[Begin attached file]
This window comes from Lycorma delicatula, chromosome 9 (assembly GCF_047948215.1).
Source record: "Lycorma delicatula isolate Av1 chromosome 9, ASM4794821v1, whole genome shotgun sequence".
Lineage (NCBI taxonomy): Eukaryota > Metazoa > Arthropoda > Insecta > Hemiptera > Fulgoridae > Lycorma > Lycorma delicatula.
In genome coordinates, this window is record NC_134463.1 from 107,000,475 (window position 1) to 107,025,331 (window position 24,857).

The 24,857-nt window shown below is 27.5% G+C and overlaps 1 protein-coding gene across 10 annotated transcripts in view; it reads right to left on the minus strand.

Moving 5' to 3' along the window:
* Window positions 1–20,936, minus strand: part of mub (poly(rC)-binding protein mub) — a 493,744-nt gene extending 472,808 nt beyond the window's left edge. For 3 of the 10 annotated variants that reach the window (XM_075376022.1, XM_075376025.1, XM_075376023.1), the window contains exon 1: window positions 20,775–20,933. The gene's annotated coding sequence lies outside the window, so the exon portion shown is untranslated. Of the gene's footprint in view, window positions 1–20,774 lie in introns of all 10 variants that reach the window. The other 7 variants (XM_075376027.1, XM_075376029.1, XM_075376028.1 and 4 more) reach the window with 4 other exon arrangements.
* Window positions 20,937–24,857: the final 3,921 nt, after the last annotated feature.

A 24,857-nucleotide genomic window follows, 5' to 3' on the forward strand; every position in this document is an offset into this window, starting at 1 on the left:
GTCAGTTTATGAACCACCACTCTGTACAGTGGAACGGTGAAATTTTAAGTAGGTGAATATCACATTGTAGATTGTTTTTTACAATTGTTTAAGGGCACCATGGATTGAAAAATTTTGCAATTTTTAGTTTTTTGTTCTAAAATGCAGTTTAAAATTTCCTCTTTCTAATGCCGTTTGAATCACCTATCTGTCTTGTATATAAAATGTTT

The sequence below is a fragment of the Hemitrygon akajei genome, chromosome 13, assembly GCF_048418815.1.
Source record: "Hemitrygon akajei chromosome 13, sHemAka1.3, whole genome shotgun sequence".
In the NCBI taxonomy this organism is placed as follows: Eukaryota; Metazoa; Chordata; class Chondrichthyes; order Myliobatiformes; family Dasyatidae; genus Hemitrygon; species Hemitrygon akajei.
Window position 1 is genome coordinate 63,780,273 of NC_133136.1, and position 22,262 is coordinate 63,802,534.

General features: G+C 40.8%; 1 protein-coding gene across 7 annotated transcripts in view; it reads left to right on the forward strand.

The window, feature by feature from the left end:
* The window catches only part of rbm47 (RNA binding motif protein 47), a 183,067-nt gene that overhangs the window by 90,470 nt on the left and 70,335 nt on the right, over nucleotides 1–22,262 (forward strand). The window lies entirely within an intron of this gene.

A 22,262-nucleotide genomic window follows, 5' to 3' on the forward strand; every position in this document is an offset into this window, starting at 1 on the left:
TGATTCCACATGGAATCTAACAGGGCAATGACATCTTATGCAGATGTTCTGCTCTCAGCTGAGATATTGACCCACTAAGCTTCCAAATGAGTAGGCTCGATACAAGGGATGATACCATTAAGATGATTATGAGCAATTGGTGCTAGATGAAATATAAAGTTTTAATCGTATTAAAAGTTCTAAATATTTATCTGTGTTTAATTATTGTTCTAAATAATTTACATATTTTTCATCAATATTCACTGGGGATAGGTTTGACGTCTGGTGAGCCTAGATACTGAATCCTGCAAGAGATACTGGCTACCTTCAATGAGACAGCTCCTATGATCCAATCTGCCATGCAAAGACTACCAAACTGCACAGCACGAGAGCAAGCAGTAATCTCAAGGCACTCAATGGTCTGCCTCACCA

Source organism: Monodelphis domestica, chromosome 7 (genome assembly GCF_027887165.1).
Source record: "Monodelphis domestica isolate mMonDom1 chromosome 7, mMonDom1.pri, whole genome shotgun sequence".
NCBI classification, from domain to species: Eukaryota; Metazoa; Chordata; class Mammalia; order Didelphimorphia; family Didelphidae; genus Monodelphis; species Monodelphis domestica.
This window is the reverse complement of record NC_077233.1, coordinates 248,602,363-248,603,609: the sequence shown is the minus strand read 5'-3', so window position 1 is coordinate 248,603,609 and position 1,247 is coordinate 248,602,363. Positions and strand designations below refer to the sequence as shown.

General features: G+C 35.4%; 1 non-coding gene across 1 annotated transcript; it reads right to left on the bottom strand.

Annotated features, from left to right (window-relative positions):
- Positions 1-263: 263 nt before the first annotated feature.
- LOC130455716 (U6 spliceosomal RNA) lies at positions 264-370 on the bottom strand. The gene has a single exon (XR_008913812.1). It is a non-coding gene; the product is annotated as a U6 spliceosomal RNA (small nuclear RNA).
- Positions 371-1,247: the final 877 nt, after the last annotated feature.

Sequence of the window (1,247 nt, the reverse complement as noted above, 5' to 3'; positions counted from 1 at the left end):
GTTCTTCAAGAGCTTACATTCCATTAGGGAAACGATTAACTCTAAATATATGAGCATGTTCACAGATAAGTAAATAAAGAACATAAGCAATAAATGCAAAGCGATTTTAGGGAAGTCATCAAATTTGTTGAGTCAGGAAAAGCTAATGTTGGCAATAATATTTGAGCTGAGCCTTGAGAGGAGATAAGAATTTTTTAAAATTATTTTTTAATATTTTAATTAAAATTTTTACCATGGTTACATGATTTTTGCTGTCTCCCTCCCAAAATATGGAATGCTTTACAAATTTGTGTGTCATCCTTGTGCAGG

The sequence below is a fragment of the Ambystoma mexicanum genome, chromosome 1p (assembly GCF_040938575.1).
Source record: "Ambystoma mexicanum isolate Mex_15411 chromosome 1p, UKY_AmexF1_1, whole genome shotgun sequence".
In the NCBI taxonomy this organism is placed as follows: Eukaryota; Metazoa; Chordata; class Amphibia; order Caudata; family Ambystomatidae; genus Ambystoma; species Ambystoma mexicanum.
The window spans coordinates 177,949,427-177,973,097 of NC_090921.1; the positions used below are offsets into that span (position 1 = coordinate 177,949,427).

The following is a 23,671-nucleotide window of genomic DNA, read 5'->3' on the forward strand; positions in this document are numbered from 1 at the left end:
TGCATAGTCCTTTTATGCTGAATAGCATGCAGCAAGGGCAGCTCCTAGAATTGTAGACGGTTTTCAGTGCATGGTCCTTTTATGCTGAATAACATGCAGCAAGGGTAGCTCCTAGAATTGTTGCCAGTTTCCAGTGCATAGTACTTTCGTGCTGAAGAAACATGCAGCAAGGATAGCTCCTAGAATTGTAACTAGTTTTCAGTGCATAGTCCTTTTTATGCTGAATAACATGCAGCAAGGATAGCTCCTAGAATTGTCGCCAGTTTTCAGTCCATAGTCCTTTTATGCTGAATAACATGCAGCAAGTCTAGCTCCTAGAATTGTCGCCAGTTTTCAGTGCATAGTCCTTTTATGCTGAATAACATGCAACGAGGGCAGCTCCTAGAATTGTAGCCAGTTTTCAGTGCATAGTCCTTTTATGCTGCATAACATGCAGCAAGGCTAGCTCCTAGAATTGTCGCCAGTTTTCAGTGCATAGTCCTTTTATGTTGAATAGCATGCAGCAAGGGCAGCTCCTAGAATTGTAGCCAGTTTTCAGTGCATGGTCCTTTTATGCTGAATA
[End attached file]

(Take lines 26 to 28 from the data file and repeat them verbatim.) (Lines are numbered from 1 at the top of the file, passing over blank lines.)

- Positions 1-263: 263 nt before the first annotated feature.
- LOC130455716 (U6 spliceosomal RNA) lies at positions 264-370 on the bottom strand. The gene has a single exon (XR_008913812.1). It is a non-coding gene; the product is annotated as a U6 spliceosomal RNA (small nuclear RNA).
- Positions 371-1,247: the final 877 nt, after the last annotated feature.